It is not always a bad thing. There are some good days. Saturday morning. I feel great. Feeling really great is a rarity at my age. Energy comes in limpid spurts, the mind adjusts, learning to be super-efficient with time and energy. The older you get, the scarcer they are as commodities, I mean, time and energy. Hurry up children, hurry up, daddy is feeling great today. Daddy has energy today, let’s do all our chores before daddy has to take a nap! The kids are happy to see the return of my energy and my sense of responsibility as a father. We are going to the optician to finally get those eye-glasses for Netter_Shoks, we are going to the shopping malls, Ominira has some gift cards she must spend or I will lose my mind from the constant asking to go to the shops because Ominira has gift cards that must be spent, we are going to the shops to rescue things we don’t need from bankrupt stores, we are going to the barbershop, me and the boys. Why, I feel do great, I have already played two rounds of cards with my son, Fearless Fang. He has this card trick he plays endlessly, starting with the chant, Daddy, pick a card, any card! It is a card trick that doesn’t even annoy me, even after a hundred chants of Daddy, pick a card, any card! Life is good today, life is really good. I wish my wife was at home with us today, life would be really great. But she is the real breadwinner of the house, she is out making money and I am here at home doing baby nurse! America get as e be sha! America is no respecter of age. But life is great today, life is really great. Maybe I’ll have a drink to celebrate a golden day. And ruin a golden day.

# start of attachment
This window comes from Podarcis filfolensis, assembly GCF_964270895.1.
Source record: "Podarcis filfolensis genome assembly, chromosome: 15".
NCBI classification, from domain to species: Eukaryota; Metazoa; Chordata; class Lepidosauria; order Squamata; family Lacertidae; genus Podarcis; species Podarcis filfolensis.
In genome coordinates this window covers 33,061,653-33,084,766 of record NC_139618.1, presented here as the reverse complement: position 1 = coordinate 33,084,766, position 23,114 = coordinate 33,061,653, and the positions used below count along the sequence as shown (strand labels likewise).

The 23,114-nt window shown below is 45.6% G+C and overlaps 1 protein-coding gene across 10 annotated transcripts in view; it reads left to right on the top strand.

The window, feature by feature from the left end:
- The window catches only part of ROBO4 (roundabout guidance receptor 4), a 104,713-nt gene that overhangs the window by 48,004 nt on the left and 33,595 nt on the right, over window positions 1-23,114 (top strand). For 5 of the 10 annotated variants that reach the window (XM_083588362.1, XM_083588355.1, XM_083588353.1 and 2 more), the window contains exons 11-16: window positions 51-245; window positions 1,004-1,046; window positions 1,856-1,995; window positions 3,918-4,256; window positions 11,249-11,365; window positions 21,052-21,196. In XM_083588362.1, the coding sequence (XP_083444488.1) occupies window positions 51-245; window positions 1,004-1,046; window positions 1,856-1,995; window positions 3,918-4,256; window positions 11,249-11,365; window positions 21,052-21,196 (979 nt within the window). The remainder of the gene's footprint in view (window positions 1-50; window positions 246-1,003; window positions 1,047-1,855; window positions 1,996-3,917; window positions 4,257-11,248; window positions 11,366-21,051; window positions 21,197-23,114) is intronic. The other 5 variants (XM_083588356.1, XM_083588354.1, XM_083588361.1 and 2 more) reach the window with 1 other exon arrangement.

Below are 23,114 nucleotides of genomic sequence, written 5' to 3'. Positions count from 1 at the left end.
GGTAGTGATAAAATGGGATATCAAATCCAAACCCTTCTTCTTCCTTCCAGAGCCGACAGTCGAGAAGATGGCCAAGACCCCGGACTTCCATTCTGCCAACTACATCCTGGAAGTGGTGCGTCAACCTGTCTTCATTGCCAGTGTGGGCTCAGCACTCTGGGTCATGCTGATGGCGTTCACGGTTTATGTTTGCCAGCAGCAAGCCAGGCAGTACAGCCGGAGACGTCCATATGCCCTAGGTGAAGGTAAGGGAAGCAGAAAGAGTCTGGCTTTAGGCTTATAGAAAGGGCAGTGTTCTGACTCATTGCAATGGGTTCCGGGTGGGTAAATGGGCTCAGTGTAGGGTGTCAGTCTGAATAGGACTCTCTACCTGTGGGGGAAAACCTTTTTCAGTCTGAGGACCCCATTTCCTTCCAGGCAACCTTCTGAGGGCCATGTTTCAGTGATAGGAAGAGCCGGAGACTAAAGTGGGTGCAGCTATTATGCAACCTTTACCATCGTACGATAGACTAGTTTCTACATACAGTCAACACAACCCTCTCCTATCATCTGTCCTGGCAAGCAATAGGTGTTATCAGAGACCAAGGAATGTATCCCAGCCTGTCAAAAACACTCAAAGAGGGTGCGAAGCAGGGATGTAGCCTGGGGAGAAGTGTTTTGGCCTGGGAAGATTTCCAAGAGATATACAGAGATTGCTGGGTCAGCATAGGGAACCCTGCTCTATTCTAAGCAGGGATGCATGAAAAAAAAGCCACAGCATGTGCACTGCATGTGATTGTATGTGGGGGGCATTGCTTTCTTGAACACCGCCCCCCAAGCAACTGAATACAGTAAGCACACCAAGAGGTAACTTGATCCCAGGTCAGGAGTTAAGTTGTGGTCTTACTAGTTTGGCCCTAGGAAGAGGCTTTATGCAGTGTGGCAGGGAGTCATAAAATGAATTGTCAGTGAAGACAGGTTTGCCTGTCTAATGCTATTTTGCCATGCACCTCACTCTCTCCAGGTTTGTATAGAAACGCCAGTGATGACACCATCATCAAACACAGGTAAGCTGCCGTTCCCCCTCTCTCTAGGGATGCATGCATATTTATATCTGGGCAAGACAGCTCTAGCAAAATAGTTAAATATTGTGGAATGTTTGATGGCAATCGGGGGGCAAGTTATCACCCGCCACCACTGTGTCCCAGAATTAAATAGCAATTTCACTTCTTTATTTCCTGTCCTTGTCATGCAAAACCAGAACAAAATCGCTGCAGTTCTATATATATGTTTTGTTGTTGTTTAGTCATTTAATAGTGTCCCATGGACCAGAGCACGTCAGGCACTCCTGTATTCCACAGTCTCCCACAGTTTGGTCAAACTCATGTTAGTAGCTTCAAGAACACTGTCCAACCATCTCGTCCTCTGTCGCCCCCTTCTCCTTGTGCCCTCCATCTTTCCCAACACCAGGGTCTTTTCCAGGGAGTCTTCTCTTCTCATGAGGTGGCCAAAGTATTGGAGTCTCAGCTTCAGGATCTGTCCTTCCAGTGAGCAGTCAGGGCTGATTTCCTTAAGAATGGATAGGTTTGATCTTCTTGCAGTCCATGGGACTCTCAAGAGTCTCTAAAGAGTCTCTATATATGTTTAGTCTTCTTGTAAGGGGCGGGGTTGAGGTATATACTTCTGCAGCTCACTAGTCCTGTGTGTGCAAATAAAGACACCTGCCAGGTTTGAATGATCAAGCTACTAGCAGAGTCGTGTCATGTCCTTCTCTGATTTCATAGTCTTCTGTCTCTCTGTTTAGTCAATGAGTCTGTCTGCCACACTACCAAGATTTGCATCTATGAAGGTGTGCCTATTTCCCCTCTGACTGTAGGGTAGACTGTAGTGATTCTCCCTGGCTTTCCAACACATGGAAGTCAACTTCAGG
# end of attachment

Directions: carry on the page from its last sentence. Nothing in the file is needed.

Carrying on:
Drink! Man, I was young once, and I could really down a few Gulders. And a few bottles of Odeku Stout. And some ogogoro. Yep, I used to be able to drink up a storm. Not anymore. At my age, a decision to down a single shot of cognac (yes, VSOP, my favorite life’s nurse) is not made lightly. The timing of the indulgence has to be just right, the calibration (of the number of drinks) has to be just right. Too late at night and I am groaning all night and groaning all morning. More than one drink and I am groaning all night and all morning (WHO has just ONE drink?).
My eyes are going bad on me, they are not usually the first to go, but they are a close second, or third, or fourth, many things begin to abandon you in the twilight of your journey. The problem is that they abscond at exactly the time you need them the most. Try reading without your eyes. My eyes are so bad these days, I have to take off my eye glasses just so I can read,
I remember Wole Soyinka’s ruminations on his first white hairs. I only remember it now, because I didn’t understand it then and I don’t understand it now. Here, see if you can understand it.
To my first white hairs
Hirsute hell chimney-spouts, black thunderthroes